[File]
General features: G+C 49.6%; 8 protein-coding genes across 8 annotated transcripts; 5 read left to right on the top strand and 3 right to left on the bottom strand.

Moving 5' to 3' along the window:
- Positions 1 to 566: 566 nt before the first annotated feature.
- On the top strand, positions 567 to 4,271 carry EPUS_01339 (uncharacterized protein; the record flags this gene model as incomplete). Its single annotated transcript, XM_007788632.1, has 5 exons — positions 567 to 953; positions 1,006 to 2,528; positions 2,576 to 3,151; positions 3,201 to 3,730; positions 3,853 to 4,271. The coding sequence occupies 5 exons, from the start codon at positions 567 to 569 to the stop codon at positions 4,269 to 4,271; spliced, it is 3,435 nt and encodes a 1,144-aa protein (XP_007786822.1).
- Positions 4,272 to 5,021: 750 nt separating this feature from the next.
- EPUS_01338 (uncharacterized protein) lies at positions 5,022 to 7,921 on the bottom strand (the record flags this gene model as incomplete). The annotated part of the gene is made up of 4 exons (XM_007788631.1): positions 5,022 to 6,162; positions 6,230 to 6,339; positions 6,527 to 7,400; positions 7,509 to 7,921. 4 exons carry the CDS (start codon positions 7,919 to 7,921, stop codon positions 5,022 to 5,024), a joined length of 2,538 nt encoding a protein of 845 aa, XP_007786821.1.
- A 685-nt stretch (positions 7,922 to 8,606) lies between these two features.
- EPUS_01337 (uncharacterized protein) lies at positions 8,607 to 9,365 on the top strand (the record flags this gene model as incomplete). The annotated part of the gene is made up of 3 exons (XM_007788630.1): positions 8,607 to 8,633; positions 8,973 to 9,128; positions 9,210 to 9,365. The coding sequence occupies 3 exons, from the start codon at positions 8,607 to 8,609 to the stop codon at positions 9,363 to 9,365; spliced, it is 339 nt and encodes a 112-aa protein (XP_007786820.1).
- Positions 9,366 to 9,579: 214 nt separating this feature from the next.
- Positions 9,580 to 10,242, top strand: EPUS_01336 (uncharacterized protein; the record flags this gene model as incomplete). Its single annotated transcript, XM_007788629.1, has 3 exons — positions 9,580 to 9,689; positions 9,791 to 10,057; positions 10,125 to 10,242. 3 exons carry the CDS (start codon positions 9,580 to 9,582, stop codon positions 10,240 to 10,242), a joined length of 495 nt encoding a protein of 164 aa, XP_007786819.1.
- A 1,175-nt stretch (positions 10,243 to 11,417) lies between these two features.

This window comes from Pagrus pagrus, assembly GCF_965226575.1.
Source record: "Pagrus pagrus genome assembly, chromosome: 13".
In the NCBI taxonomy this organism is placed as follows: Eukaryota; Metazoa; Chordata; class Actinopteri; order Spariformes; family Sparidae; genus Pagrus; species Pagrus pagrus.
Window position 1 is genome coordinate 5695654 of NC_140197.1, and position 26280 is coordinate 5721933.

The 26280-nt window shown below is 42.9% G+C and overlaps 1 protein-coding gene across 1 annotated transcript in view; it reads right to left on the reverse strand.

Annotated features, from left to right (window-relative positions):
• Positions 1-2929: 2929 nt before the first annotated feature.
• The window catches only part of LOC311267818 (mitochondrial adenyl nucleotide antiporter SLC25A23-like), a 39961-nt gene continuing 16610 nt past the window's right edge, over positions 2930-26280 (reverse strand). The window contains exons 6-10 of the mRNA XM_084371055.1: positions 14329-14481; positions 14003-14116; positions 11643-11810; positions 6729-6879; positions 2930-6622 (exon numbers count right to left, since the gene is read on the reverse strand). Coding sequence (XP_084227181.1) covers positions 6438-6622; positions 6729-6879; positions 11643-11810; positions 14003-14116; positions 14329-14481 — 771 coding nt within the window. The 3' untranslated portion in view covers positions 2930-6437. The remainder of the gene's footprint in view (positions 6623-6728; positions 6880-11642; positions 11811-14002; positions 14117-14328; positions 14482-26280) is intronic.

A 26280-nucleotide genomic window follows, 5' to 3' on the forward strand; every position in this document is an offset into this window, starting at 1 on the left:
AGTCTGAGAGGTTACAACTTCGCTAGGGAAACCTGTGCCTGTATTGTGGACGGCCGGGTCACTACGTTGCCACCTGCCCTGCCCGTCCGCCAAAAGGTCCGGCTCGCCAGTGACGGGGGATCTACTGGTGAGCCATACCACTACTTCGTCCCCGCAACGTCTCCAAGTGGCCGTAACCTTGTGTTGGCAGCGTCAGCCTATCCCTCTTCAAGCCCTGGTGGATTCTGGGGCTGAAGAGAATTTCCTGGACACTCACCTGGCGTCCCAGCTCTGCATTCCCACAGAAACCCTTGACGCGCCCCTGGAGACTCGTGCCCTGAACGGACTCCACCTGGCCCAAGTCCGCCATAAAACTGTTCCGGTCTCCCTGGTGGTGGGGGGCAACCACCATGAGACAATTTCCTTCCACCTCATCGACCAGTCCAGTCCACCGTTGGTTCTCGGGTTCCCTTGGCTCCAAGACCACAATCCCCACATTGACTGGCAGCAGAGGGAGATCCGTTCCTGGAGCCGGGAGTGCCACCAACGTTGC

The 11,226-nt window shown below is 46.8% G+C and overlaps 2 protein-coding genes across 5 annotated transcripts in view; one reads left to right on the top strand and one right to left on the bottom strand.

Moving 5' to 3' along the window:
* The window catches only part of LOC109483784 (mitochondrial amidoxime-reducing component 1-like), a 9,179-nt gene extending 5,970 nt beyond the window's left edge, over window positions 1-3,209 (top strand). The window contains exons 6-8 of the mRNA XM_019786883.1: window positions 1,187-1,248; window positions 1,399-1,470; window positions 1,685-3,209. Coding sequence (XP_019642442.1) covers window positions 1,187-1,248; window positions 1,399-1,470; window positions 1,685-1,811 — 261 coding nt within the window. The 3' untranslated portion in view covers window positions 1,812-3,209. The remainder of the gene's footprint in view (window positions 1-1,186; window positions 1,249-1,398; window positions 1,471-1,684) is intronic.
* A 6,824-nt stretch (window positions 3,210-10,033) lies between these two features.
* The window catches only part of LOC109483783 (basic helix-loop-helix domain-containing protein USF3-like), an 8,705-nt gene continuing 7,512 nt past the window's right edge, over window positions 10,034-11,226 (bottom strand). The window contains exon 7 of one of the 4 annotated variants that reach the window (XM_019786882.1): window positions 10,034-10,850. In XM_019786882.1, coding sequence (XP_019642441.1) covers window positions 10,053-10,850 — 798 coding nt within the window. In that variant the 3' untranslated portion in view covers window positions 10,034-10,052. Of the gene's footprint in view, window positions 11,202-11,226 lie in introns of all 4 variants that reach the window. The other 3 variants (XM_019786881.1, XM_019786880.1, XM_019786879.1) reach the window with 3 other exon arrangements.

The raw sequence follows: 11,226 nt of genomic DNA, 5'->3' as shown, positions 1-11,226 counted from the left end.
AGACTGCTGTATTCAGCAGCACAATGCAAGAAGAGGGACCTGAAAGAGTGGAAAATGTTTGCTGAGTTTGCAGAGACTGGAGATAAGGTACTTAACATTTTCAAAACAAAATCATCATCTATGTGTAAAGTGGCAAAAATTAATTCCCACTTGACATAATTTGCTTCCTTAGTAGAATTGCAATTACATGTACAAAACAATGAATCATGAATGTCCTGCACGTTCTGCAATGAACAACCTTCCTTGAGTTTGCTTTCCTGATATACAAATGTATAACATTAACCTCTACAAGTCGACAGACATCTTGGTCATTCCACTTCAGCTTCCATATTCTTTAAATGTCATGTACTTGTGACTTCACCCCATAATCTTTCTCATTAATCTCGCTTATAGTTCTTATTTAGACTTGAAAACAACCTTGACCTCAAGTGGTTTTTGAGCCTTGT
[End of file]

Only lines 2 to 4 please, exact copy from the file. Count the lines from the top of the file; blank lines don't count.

Moving 5' to 3' along the window:
- Positions 1 to 566: 566 nt before the first annotated feature.
- On the top strand, positions 567 to 4,271 carry EPUS_01339 (uncharacterized protein; the record flags this gene model as incomplete). Its single annotated transcript, XM_007788632.1, has 5 exons — positions 567 to 953; positions 1,006 to 2,528; positions 2,576 to 3,151; positions 3,201 to 3,730; positions 3,853 to 4,271. The coding sequence occupies 5 exons, from the start codon at positions 567 to 569 to the stop codon at positions 4,269 to 4,271; spliced, it is 3,435 nt and encodes a 1,144-aa protein (XP_007786822.1).